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17

Jan

2020

Modernism’s Ecological Point of View

Written by: Andrew Kalaidjian

 

(Detail from L. S. Lowry’s The Lake, 1937 © The Lowry Collection, Salford)

 

“Get there if you can and see the land you once were proud to own…” W. H. Auden’s Poems (1930) presents a catalogue of exhausted landscapes and fragile psyches. This line in particular repeats in my head as I board the train at Richmond station en route to Gomshall, from which it is a short walk to E. M. Forster’s Piney Copse—a place I have been imagining for years, ever since reading his essay My Wood.

Forster reflects on the effect of owning property on his character. At the same time, he considers nature conservation and public rights of way. While the woods might be a peaceful place for those who wander in, for Forster owning land leads not to security but to restlessness, the same urge that drives the artist to create.

E. M. Forster’s Piney Copse (Photo courtesy of the author)

E. M. Forster’s Piney Copse (Photo courtesy of the author)

Piney Copse is quite small and not that piney, with only a few conifers. Still, it stands out as a shock of green among the surrounding fields, and the interior provides a shady retreat. A public footpath crosses within, and Forster reflects on the tension between private property and public access: while erecting walls would give him exclusive access to the wild blackberries, he concludes that to keep others out would lead only to a “pseudo-creative” selfishness.

This same question of property and public access motivated Charles Rothschild as he founded the Society for the Promotion of Nature Reserves in 1912. The SPNR took a self-described “modern” approach, embracing the emerging science of ecology, a new “point of view” on the living world articulated by Arthur George Tansley, to protect entire ecosystems rather than specific species.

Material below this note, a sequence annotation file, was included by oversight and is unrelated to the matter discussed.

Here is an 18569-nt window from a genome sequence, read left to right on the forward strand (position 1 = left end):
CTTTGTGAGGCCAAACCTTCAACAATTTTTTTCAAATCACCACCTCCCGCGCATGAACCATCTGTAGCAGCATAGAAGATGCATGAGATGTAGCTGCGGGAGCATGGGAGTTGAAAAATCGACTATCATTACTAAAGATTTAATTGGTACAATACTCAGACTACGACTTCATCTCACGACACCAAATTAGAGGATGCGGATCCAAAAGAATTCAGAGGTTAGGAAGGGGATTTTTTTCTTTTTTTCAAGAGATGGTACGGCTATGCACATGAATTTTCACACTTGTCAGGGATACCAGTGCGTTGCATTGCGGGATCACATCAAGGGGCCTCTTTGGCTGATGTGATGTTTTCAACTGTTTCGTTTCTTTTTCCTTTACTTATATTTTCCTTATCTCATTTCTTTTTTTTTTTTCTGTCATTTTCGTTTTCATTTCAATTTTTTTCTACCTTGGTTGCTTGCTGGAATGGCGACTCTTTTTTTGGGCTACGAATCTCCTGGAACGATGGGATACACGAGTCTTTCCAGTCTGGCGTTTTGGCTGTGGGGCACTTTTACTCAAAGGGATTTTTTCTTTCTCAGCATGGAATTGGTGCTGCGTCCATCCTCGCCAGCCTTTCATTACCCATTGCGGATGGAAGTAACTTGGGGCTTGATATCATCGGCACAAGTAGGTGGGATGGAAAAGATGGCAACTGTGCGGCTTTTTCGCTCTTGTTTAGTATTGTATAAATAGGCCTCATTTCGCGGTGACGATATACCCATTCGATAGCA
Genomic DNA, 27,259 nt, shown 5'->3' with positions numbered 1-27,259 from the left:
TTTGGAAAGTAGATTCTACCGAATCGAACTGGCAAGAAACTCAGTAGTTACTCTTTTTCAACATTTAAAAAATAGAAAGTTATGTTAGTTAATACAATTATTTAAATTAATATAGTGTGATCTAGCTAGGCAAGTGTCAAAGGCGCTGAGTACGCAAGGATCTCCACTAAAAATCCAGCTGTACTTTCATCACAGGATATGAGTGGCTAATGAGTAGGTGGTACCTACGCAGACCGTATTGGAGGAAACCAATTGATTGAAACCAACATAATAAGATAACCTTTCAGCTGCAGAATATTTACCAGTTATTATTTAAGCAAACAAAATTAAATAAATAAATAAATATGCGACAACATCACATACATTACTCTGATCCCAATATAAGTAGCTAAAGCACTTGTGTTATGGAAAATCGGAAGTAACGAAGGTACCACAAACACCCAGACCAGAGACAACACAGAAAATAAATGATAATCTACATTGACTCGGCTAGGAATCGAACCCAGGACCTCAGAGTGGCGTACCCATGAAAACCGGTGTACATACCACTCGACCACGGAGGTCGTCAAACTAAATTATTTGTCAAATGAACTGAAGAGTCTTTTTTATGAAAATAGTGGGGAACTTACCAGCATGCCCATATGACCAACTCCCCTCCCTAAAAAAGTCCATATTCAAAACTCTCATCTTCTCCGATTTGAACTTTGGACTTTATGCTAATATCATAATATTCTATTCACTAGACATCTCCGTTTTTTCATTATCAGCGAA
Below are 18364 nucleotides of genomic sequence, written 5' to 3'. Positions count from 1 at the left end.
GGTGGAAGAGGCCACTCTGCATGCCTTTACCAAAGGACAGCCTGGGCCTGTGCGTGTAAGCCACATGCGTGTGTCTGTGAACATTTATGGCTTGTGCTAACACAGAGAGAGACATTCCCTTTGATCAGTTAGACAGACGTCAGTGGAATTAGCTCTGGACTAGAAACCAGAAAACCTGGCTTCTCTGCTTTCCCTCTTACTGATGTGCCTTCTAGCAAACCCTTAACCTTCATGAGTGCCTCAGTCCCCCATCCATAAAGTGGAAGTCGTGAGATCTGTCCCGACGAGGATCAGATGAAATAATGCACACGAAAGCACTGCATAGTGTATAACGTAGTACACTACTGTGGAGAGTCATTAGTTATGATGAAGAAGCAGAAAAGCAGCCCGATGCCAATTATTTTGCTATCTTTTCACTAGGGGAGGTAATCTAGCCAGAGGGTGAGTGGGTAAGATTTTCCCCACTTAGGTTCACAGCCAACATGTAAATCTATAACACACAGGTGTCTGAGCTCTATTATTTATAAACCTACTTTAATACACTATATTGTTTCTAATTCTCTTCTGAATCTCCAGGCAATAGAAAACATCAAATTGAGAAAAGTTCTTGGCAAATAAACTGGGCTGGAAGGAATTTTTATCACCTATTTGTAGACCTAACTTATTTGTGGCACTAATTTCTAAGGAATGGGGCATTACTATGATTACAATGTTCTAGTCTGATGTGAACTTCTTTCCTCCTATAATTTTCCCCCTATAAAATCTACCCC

While the society began with economic arguments for the “value” of placing nature in “trust” for future generations, it was not until activists moved towards a rhetoric of recovery and regeneration for a suffering nation that the case for nature protection resonated with a larger public in the interwar years and during postwar reconstruction. Making this shift intelligible, as I argue in my book Exhausted Ecologies: Modernism and Environmental Recovery, required not only work from activists, but also the aesthetic innovations of artists and writers like Forster, James Joyce, Virginia Woolf, Djuna Barnes, Jean Rhys, Chinua Achebe, and many others, to critique the psychosomatic effects of modernization.

Suffering from the sleeping sickness encephalitis lethargica, Charles Rothschild took his own life in 1923. His land, Woodwalton Fen, became one of the first nature reserves in the United Kingdom. After a few train transfers, a bus ride, and a short walk, I enter the fen on a cool and rainy summer day. Despite the fatigue of travel, I feel a surge of energy. The rain lets up and the lush green comes alive with flowers, birds, insects, and even a few cows.

Woodwalton Fen (Photo courtesy of the author)

Woodwalton Fen (Photo courtesy of the author)

While it is tempting to feel transported back to the marshes of England’s pre-industrial past, a microcosm of the setting D. H. Lawrence transforms in his novel The Rainbow, the fen’s existence alongside agricultural land, industrial quarries, and wind farms speaks to the complicated amalgamation of humans and nature that defines life in the Anthropocene. Modernist writers explored this entanglement avant la lettre through a rejection of idealized nature in favor of immersive, psychological, and material engagements with environment.

After working on a project for many years, it can be hard to see the forest for the trees. Archival research at The National Archives, The Museum of English Rural Life, The Wildlife Trusts, and many libraries brought the book to life. At the same time, watching the wind move through the reeds, it is obvious that the land itself is a text too: one that tells a story of people struggling to articulate the importance of environmental care to bring relief, recovery, and renewal to a modern world obsessed with speed, profit, and consumption.

Exhausted Ecologies by Andrew Kalaidjian

Exhausted Ecologies by Andrew Kalaidjian

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About the Author: Andrew Kalaidjian

Andrew Kalaidjian is Assistant Professor of English at California State University, Dominguez Hills. He received his Ph.D. in English from University of California, Santa Barbara and his BA from Columbia University. A former University of California Graduate Fellow in Humanities, he is the recipient of the Seymour Brick Prize for Playwriting, the A...

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